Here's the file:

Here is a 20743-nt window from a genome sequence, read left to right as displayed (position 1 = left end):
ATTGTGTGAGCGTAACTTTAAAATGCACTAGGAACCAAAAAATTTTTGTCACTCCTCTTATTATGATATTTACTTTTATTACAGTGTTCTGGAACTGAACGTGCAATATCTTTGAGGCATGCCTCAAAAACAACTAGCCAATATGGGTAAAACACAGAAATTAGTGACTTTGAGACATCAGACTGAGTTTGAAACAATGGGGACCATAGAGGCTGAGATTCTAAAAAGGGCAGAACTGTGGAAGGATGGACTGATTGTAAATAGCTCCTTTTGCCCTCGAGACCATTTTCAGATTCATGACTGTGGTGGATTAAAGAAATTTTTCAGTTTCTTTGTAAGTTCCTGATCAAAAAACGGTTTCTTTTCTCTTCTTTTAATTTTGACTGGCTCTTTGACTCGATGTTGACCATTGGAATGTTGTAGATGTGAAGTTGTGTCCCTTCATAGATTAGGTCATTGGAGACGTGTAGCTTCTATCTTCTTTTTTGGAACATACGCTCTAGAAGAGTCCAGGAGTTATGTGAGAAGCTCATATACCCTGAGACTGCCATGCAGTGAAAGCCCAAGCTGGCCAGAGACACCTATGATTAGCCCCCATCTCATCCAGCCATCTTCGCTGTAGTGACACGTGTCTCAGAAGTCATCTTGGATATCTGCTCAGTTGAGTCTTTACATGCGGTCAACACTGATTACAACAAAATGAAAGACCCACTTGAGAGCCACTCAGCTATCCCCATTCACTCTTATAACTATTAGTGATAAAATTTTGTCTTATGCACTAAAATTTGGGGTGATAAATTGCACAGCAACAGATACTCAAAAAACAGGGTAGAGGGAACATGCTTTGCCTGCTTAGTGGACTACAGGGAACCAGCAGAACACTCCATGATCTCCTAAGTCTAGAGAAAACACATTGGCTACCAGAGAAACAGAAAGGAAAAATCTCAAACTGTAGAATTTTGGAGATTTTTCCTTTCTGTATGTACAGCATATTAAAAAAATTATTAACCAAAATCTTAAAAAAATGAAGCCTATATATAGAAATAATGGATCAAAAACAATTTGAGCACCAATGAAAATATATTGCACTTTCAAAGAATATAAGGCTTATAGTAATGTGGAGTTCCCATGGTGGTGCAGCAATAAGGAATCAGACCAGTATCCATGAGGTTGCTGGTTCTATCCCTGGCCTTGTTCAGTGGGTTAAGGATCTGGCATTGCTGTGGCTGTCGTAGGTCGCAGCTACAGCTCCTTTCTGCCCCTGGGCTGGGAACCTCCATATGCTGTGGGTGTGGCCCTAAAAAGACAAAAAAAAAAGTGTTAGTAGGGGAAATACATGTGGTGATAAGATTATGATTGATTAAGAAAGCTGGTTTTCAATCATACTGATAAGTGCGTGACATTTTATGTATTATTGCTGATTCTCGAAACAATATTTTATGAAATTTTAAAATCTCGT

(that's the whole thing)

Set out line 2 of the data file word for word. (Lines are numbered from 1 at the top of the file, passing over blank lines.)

ATTGTGTGAGCGTAACTTTAAAATGCACTAGGAACCAAAAAATTTTTGTCACTCCTCTTATTATGATATTTACTTTTATTACAGTGTTCTGGAACTGAACGTGCAATATCTTTGAGGCATGCCTCAAAAACAACTAGCCAATATGGGTAAAACACAGAAATTAGTGACTTTGAGACATCAGACTGAGTTTGAAACAATGGGGACCATAGAGGCTGAGATTCTAAAAAGGGCAGAACTGTGGAAGGATGGACTGATTGTAAATAGCTCCTTTTGCCCTCGAGACCATTTTCAGATTCATGACTGTGGTGGATTAAAGAAATTTTTCAGTTTCTTTGTAAGTTCCTGATCAAAAAACGGTTTCTTTTCTCTTCTTTTAATTTTGACTGGCTCTTTGACTCGATGTTGACCATTGGAATGTTGTAGATGTGAAGTTGTGTCCCTTCATAGATTAGGTCATTGGAGACGTGTAGCTTCTATCTTCTTTTTTGGAACATACGCTCTAGAAGAGTCCAGGAGTTATGTGAGAAGCTCATATACCCTGAGACTGCCATGCAGTGAAAGCCCAAGCTGGCCAGAGACACCTATGATTAGCCCCCATCTCATCCAGCCATCTTCGCTGTAGTGACACGTGTCTCAGAAGTCATCTTGGATATCTGCTCAGTTGAGTCTTTACATGCGGTCAACACTGATTACAACAAAATGAAAGACCCACTTGAGAGCCACTCAGCTATCCCCATTCACTCTTATAACTATTAGTGATAAAATTTTGTCTTATGCACTAAAATTTGGGGTGATAAATTGCACAGCAACAGATACTCAAAAAACAGGGTAGAGGGAACATGCTTTGCCTGCTTAGTGGACTACAGGGAACCAGCAGAACACTCCATGATCTCCTAAGTCTAGAGAAAACACATTGGCTACCAGAGAAACAGAAAGGAAAAATCTCAAACTGTAGAATTTTGGAGATTTTTCCTTTCTGTATGTACAGCATATTAAAAAAATTATTAACCAAAATCTTAAAAAAATGAAGCCTATATATAGAAATAATGGATCAAAAACAATTTGAGCACCAATGAAAATATATTGCACTTTCAAAGAATATAAGGCTTATAGTAATGTGGAGTTCCCATGGTGGTGCAGCAATAAGGAATCAGACCAGTATCCATGAGGTTGCTGGTTCTATCCCTGGCCTTGTTCAGTGGGTTAAGGATCTGGCATTGCTGTGGCTGTCGTAGGTCGCAGCTACAGCTCCTTTCTGCCCCTGGGCTGGGAACCTCCATATGCTGTGGGTGTGGCCCTAAAAAGACAAAAAAAAAAGTGTTAGTAGGGGAAATACATGTGGTGATAAGATTATGATTGATTAAGAAAGCTGGTTTTCAATCATACTGATAAGTGCGTGACATTTTATGTATTATTGCTGATTCTCGAAACAATATTTTATGAAATTTTAAAATCTCGT